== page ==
CAIRO — Egypt's pound slid 13.5 percent to a record low against the dollar on Thursday as authorities announced a $3 billion International Monetary Fund (IMF) deal with a commitment to a "durably flexible exchange rate regime."
The central bank also raised interest rates by 200 basis points in an out-of-cycle meeting, saying it aimed to anchor inflation expectations and contain demand-side pressures.
Egypt had been in talks with the IMF for a new loan since March after its economic woes deepened due to the war in Ukraine. The fund has long been urging Egypt to allow greater exchange rate flexibility.
In a statement confirming a $3 billion, 46-month Extended Fund Facility, the IMF said a flexible exchange rate regime should be "a cornerstone policy for rebuilding and safeguarding Egypt's external resilience over the long term."
It said the deal was expected to catalyze a large, multi-year financing package, including about $5 billion in the fiscal year ending June 2023, reflecting "broad international and regional support for Egypt."
Egypt's central bank said it was intent on intensifying economic reforms and "moved to a durably flexible exchange rate regime, leaving the forces of supply and demand to determine the value of the EGP against other foreign currencies".
The pound weakened rapidly to around 22.75 to the dollar from 19.67, data from Refinitiv showed.
The bank had already allowed the pound to depreciate by 14 percent against the dollar in March, and the currency had been slipping more gradually in recent weeks. Former central bank governor Tarek Amer, under whom the pound had long held steady, was abruptly replaced in August.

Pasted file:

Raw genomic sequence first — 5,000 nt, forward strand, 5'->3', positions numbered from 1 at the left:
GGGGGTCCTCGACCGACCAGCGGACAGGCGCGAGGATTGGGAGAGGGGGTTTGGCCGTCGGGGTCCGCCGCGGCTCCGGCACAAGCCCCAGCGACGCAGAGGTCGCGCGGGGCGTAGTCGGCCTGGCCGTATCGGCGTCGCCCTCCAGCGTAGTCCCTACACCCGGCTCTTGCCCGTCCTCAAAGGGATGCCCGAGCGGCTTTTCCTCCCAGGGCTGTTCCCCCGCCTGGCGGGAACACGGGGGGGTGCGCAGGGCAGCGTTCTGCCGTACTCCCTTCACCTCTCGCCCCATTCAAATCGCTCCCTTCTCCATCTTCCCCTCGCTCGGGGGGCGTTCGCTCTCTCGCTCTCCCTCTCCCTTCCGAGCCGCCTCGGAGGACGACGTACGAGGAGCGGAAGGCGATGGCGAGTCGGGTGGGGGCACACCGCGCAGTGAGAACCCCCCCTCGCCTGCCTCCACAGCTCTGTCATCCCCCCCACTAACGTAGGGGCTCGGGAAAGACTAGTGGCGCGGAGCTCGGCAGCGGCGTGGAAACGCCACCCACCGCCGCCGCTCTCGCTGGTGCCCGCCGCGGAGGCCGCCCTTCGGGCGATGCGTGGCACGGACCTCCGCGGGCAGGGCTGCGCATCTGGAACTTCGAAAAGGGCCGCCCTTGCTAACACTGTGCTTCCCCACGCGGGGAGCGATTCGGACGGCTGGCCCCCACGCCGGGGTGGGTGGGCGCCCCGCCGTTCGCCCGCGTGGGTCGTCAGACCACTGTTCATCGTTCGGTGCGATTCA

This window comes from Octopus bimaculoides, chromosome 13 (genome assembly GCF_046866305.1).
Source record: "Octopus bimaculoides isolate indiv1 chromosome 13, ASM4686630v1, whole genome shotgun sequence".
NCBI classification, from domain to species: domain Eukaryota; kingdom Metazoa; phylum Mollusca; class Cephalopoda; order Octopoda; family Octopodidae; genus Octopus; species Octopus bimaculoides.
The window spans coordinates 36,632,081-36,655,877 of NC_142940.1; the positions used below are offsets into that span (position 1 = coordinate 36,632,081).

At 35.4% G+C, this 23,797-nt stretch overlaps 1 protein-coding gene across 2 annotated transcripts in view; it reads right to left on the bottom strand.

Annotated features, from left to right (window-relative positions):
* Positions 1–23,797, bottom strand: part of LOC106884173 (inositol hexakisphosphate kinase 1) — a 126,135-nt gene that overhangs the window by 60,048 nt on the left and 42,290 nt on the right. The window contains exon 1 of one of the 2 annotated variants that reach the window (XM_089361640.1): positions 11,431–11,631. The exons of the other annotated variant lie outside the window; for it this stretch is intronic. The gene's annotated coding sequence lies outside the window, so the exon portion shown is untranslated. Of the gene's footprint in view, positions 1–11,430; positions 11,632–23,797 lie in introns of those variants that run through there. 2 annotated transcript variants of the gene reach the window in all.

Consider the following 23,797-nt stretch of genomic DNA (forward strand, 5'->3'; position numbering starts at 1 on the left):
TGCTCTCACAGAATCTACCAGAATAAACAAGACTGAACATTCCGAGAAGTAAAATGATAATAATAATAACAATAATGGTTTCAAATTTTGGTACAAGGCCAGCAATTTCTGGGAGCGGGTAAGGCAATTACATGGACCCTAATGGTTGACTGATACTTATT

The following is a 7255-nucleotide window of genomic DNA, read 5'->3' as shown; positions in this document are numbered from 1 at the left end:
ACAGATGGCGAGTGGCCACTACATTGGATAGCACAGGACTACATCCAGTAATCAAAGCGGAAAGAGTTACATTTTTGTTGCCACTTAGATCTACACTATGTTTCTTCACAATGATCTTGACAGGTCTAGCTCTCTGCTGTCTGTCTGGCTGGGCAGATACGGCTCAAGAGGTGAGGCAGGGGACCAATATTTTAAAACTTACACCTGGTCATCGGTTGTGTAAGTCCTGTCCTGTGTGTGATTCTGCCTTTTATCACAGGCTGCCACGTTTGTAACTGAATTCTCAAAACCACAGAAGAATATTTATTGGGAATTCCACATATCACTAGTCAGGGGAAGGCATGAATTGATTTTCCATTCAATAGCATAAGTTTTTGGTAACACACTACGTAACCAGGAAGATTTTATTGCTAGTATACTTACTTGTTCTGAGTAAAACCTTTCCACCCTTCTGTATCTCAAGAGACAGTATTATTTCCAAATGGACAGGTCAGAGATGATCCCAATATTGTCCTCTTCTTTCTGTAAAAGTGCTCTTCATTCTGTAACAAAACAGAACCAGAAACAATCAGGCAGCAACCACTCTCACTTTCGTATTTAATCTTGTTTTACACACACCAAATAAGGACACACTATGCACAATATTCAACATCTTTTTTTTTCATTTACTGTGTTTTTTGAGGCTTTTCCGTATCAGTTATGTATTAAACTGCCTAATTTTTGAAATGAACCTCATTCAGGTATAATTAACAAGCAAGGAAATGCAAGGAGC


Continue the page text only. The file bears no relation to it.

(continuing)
Most of Egypt's bonds were lifted up to 2 cents on the dollar on Thursday, their highest level in about a month and up roughly 10 percent in price terms from lows hit at the start of the month.
Ukraine war impact
The war in Ukraine pushed up Egypt's bills for wheat and oil while dealing a blow to tourism from two of its largest markets, Ukraine and Russia, a key source of hard currency.
In its statement on Thursday, the central bank said the conflict had "dire economic ramifications" and consequently led Egypt to weather large capital outflows.
Annual headline inflation accelerated to 15 percent in September, its highest in almost four years, according to official data.
The central bank said it would continue to announce inflation targets "along the predetermined disinflation path that began in 2017." The bank's existing target is 5-9 percent.
The 200-bps raise in rates brings the overnight lending rate to 14.25 percent and the overnight deposit rate to 13.25 percent.
The central bank also said that by December it would gradually phase out a rule that mandated the use of letters of credit for import finance.
The rule, an effort to preserve scarce dollars, had caused a major slowdown in imports of everything from consumer goods to industrial components, and had left some basic commodities stuck at ports.
In order to deepen the foreign exchange market and enhance its liquidity, the central bank said it would work towards building the foundations for a derivatives market.
Reporting contributed by Nadine Awadalla in Dubai, Aidan Lewis, Mahmoud Salama, Mahmoud Mourad, Enas Alashray in Cairo and Marc Jones in London.